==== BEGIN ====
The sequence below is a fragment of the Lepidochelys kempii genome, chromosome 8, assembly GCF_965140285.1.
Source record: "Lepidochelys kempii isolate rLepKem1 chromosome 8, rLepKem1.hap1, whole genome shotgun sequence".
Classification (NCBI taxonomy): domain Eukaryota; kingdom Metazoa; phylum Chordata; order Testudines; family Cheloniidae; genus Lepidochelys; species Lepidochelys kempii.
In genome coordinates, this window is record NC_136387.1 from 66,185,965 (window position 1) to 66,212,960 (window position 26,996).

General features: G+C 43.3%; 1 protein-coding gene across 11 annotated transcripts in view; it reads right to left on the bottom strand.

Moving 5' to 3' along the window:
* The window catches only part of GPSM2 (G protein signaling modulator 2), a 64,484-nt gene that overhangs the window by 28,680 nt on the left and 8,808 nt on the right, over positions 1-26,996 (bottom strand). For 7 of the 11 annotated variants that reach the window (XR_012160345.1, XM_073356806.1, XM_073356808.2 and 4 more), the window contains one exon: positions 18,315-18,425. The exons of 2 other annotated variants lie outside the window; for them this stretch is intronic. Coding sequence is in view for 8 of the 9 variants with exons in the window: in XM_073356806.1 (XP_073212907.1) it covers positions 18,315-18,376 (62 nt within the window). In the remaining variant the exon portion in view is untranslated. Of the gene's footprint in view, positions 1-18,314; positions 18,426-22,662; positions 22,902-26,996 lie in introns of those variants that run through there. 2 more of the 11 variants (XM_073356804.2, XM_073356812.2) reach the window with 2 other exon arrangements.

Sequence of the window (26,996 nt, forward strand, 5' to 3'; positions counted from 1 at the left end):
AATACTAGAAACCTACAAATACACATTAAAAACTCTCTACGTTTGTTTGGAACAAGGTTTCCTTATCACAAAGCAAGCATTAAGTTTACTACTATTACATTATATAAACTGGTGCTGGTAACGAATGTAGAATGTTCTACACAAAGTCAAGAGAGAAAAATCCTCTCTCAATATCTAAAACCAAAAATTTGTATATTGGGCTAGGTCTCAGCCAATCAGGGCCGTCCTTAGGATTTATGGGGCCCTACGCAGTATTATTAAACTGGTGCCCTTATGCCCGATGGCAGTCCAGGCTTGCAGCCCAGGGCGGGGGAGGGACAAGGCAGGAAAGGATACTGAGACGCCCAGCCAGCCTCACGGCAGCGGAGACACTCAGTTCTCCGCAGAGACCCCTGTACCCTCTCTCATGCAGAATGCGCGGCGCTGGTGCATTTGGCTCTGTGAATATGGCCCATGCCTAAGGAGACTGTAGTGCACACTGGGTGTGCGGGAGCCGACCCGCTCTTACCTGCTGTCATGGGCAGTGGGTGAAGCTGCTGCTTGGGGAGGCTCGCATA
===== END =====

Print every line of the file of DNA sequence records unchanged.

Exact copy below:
The sequence below is a fragment of the Lepidochelys kempii genome, chromosome 8, assembly GCF_965140285.1.
Source record: "Lepidochelys kempii isolate rLepKem1 chromosome 8, rLepKem1.hap1, whole genome shotgun sequence".
Classification (NCBI taxonomy): domain Eukaryota; kingdom Metazoa; phylum Chordata; order Testudines; family Cheloniidae; genus Lepidochelys; species Lepidochelys kempii.
In genome coordinates, this window is record NC_136387.1 from 66,185,965 (window position 1) to 66,212,960 (window position 26,996).

General features: G+C 43.3%; 1 protein-coding gene across 11 annotated transcripts in view; it reads right to left on the bottom strand.

Moving 5' to 3' along the window:
* The window catches only part of GPSM2 (G protein signaling modulator 2), a 64,484-nt gene that overhangs the window by 28,680 nt on the left and 8,808 nt on the right, over positions 1-26,996 (bottom strand). For 7 of the 11 annotated variants that reach the window (XR_012160345.1, XM_073356806.1, XM_073356808.2 and 4 more), the window contains one exon: positions 18,315-18,425. The exons of 2 other annotated variants lie outside the window; for them this stretch is intronic. Coding sequence is in view for 8 of the 9 variants with exons in the window: in XM_073356806.1 (XP_073212907.1) it covers positions 18,315-18,376 (62 nt within the window). In the remaining variant the exon portion in view is untranslated. Of the gene's footprint in view, positions 1-18,314; positions 18,426-22,662; positions 22,902-26,996 lie in introns of those variants that run through there. 2 more of the 11 variants (XM_073356804.2, XM_073356812.2) reach the window with 2 other exon arrangements.

Sequence of the window (26,996 nt, forward strand, 5' to 3'; positions counted from 1 at the left end):
AATACTAGAAACCTACAAATACACATTAAAAACTCTCTACGTTTGTTTGGAACAAGGTTTCCTTATCACAAAGCAAGCATTAAGTTTACTACTATTACATTATATAAACTGGTGCTGGTAACGAATGTAGAATGTTCTACACAAAGTCAAGAGAGAAAAATCCTCTCTCAATATCTAAAACCAAAAATTTGTATATTGGGCTAGGTCTCAGCCAATCAGGGCCGTCCTTAGGATTTATGGGGCCCTACGCAGTATTATTAAACTGGTGCCCTTATGCCCGATGGCAGTCCAGGCTTGCAGCCCAGGGCGGGGGAGGGACAAGGCAGGAAAGGATACTGAGACGCCCAGCCAGCCTCACGGCAGCGGAGACACTCAGTTCTCCGCAGAGACCCCTGTACCCTCTCTCATGCAGAATGCGCGGCGCTGGTGCATTTGGCTCTGTGAATATGGCCCATGCCTAAGGAGACTGTAGTGCACACTGGGTGTGCGGGAGCCGACCCGCTCTTACCTGCTGTCATGGGCAGTGGGTGAAGCTGCTGCTTGGGGAGGCTCGCATA